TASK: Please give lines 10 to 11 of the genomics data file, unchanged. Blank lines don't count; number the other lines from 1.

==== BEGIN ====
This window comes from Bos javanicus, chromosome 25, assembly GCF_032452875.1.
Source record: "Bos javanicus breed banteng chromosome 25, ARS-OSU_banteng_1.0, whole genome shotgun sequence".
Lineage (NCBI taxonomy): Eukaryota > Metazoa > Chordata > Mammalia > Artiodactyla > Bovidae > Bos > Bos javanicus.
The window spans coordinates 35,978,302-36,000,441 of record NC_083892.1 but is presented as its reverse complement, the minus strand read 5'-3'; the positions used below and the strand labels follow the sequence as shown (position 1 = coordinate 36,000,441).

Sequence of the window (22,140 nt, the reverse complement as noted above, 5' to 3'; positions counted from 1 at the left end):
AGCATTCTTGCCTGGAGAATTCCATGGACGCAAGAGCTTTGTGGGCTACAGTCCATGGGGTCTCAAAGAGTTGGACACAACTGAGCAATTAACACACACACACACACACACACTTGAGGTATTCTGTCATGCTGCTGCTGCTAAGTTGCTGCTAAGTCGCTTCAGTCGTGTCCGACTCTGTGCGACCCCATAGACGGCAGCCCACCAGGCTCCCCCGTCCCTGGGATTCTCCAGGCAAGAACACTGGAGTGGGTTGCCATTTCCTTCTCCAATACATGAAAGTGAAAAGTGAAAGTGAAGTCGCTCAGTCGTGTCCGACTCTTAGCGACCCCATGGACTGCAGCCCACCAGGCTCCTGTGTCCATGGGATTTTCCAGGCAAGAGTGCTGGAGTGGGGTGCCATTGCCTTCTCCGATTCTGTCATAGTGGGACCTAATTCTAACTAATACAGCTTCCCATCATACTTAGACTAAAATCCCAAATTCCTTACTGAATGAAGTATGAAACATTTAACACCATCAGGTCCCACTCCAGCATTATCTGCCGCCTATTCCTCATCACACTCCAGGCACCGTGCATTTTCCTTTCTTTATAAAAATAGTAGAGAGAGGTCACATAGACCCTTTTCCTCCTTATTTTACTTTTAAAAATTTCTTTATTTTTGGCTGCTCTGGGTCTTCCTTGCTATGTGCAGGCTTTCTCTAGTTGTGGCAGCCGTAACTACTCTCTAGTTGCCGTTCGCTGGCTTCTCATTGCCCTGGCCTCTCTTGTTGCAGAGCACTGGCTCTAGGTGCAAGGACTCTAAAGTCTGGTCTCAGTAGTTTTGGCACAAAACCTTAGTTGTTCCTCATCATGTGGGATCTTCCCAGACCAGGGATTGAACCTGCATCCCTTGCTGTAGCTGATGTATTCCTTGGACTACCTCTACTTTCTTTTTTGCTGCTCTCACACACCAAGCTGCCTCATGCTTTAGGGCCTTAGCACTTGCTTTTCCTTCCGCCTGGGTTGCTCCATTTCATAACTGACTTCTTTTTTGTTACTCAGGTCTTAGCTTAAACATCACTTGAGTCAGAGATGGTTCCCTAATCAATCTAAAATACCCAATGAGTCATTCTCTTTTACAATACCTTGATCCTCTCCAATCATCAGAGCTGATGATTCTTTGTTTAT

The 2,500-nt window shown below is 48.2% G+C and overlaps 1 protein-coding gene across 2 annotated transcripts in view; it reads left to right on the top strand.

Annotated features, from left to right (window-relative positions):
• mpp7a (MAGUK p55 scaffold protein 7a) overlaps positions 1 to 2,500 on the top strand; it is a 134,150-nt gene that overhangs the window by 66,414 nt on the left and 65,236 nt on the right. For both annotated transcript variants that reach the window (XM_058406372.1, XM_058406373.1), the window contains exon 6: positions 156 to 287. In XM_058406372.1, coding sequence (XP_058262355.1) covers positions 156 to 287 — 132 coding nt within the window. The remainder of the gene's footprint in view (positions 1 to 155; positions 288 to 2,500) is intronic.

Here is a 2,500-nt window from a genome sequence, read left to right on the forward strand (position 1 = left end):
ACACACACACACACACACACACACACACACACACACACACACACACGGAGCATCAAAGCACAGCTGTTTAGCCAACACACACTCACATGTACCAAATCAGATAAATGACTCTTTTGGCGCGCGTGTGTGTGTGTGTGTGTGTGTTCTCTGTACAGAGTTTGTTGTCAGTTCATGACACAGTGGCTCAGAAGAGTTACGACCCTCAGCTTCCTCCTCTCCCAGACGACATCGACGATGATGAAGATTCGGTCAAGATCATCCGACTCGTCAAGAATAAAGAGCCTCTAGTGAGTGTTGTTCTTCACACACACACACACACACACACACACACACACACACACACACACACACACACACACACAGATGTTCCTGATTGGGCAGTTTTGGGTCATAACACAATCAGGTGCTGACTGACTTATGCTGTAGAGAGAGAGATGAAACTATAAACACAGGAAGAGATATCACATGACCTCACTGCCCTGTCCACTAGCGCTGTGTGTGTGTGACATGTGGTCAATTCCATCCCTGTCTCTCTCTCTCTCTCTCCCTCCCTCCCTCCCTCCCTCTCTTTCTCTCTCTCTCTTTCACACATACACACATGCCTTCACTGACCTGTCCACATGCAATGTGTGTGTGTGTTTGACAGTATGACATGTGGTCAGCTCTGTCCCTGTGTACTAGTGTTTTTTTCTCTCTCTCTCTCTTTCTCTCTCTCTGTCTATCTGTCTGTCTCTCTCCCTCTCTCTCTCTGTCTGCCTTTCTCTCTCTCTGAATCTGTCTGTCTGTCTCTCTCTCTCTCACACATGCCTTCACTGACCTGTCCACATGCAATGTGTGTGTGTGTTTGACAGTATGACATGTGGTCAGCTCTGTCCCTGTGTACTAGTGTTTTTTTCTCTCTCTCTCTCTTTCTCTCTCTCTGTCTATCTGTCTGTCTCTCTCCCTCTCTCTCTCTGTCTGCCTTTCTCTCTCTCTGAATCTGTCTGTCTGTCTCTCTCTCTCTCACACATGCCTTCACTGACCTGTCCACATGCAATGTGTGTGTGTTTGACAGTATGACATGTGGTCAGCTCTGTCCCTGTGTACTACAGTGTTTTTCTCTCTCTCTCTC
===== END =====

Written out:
Here is a 2,500-nt window from a genome sequence, read left to right on the forward strand (position 1 = left end):
ACACACACACACACACACACACACACACACACACACACACACACACGGAGCATCAAAGCACAGCTGTTTAGCCAACACACACTCACATGTACCAAATCAGATAAATGACTCTTTTGGCGCGCGTGTGTGTGTGTGTGTGTGTGTTCTCTGTACAGAGTTTGTTGTCAGTTCATGACACAGTGGCTCAGAAGAGTTACGACCCTCAGCTTCCTCCTCTCCCAGACGACATCGACGATGATGAAGATTCGGTCAAGATCATCCGACTCGTCAAGAATAAAGAGCCTCTAGTGAGTGTTGTTCTTCACACACACACACACACACACACACACACACACACACACACACACACACACACACACACAGATGTTCCTGATTGGGCAGTTTTGGGTCATAACACAATCAGGTGCTGACTGACTTATGCTGTAGAGAGAGAGATGAAACTATAAACACAGGAAGAGATATCACATGACCTCACTGCCCTGTCCACTAGCGCTGTGTGTGTGTGACATGTGGTCAATTCCATCCCTGTCTCTCTCTCTCTCTCTCCCTCCCTCCCTCCCTCCCTCTCTTTCTCTCTCTCTCTTTCACACATACACACATGCCTTCACTGACCTGTCCACATGCAATGTGTGTGTGTGTTTGACAGTATGACATGTGGTCAGCTCTGTCCCTGTGTACTAGTGTTTTTTTCTCTCTCTCTCTCTTTCTCTCTCTCTGTCTATCTGTCTGTCTCTCTCCCTCTCTCTCTCTGTCTGCCTTTCTCTCTCTCTGAATCTGTCTGTCTGTCTCTCTCTCTCTCACACATGCCTTCACTGACCTGTCCACATGCAATGTGTGTGTGTGTTTGACAGTATGACATGTGGTCAGCTCTGTCCCTGTGTACTAGTGTTTTTTTCTCTCTCTCTCTCTTTCTCTCTCTCTGTCTATCTGTCTGTCTCTCTCCCTCTCTCTCTCTGTCTGCCTTTCTCTCTCTCTGAATCTGTCTGTCTGTCTCTCTCTCTCTCACACATGCCTTCACTGACCTGTCCACATGCAATGTGTGTGTGTTTGACAGTATGACATGTGGTCAGCTCTGTCCCTGTGTACTACAGTGTTTTTCTCTCTCTCTCTC